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Omeros phase III knee surgery drug fails

A Omeros Corporation drug developed to increase mobility and reduce pain in patients who have undergone arthroscopic knee surgery has failed to meet the primary endpoints of a phase III programme

Omeros Corporation's lead product candidate, a drug intended to increase mobility and reduce pain in patients who have undergone arthroscopic knee surgery, has failed to meet the primary endpoints of a phase III programme because of confounding factors that made it impossible to draw conclusions from the research, according to the company.

The drug was being evaluated in patients undergoing arthroscopic anterior cruciate ligament (ACL) reconstruction surgery, an indication for which no other pharmaceuticals are approved in the US. Currently known as OMS103HP, it is a proprietary combination of ketoprofen, amytriptyline and oxymetazoline that is injected into standard arthroscopic irrigation solutions and perfused through the knee during surgery.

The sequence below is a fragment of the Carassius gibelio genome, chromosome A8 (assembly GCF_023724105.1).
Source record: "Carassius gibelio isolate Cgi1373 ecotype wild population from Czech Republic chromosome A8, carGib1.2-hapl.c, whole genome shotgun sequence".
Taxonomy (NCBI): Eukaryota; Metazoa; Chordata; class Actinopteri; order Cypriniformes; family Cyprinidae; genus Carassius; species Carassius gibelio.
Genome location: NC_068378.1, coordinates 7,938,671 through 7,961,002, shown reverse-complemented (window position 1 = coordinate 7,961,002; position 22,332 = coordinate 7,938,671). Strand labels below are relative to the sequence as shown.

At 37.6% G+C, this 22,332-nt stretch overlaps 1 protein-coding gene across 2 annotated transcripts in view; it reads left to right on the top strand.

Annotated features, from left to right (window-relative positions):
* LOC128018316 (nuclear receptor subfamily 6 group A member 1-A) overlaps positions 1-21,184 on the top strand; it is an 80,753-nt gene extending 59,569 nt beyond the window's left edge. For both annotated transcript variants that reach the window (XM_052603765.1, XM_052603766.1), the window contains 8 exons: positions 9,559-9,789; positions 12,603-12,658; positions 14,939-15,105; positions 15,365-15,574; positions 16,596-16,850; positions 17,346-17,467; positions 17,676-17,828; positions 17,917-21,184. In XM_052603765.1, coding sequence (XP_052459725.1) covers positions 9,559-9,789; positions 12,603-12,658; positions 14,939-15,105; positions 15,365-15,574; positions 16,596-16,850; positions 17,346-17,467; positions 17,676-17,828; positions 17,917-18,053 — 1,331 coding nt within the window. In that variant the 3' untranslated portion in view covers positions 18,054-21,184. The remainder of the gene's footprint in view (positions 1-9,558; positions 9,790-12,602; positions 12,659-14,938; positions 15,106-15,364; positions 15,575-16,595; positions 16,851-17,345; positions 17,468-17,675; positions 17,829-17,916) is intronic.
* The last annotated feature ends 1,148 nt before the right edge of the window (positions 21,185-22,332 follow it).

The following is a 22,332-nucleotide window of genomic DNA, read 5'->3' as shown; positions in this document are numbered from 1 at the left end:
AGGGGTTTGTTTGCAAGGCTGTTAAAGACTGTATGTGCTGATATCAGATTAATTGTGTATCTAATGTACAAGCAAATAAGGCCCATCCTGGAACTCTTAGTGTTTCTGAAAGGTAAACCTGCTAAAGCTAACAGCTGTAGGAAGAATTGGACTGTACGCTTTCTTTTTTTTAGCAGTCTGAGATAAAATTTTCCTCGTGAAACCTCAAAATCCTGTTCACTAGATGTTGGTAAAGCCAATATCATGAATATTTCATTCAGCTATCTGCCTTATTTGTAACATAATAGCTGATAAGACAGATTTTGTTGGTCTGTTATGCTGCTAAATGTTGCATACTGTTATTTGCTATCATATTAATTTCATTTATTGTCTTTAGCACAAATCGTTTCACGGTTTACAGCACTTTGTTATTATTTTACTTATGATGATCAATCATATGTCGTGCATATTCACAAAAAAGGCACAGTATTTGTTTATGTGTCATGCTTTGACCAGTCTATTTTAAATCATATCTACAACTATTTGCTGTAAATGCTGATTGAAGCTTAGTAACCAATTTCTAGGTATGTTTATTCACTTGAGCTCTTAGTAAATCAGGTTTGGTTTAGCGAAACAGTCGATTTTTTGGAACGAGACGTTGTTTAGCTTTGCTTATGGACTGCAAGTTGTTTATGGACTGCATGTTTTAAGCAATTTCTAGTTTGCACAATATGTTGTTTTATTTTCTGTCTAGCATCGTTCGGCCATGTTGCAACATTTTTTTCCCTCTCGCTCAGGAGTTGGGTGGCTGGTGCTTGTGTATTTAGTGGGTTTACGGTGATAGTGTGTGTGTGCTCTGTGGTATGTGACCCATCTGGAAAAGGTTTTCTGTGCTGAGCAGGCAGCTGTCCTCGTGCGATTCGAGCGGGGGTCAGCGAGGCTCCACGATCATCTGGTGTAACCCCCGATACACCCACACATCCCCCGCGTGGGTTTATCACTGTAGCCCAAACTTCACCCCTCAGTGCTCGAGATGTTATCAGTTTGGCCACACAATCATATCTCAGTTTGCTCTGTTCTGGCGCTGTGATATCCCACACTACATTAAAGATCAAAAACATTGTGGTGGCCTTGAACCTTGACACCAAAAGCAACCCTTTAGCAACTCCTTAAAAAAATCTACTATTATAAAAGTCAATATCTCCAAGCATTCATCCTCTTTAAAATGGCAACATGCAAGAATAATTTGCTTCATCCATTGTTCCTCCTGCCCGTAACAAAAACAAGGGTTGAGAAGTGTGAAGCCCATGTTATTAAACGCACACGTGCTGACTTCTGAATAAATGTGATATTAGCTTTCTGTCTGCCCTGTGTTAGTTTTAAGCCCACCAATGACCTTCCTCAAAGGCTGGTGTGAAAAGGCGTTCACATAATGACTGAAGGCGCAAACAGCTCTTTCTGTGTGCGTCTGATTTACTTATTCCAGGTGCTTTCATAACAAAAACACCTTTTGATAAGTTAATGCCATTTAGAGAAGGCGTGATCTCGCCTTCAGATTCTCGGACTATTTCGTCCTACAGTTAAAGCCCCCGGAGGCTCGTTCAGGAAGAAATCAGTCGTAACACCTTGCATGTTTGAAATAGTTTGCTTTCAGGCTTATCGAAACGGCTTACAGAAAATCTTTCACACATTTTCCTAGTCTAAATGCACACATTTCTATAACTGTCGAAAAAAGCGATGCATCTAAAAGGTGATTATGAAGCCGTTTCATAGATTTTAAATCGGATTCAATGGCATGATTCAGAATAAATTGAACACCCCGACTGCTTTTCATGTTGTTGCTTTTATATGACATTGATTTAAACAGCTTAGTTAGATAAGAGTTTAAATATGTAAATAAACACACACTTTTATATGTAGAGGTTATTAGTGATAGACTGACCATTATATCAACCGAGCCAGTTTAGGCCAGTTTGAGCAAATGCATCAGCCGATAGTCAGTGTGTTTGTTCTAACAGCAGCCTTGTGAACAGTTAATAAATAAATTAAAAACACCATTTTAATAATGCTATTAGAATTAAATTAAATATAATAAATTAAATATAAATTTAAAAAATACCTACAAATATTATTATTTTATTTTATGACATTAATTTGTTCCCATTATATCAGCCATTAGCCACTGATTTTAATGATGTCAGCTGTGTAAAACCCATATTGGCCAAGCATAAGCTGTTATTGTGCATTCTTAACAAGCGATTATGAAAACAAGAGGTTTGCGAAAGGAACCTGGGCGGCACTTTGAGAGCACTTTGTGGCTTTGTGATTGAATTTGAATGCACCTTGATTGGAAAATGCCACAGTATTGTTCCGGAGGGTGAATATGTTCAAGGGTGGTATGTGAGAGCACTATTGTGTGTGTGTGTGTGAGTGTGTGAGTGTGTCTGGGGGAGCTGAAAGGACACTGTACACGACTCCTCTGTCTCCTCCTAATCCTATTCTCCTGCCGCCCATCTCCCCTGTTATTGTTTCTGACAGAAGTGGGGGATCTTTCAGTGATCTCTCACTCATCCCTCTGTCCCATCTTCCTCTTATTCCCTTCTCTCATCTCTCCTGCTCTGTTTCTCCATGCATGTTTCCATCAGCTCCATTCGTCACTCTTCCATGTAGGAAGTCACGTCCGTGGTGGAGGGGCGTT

"Our analysis of the data does not demonstrate a lack of drug effect nor does it appear to undermine the viability of our phase III-ready OMS103HP programme for meniscectomy surgery," said Omeros Chairman and CEO Gregory A Demopulos. "As we learn more from our data analysis, we will provide additional information on our plans for OMS103HP."

An earlier phase I/II study of OMS103HP conducted at Stanford University in patients undergoing arthroscopic knee surgery for ACL reconstruction showed statistically significant improvement in postoperative knee range of motion and function, better pain management and earlier return to work, according to Omeros.

4th April 2011

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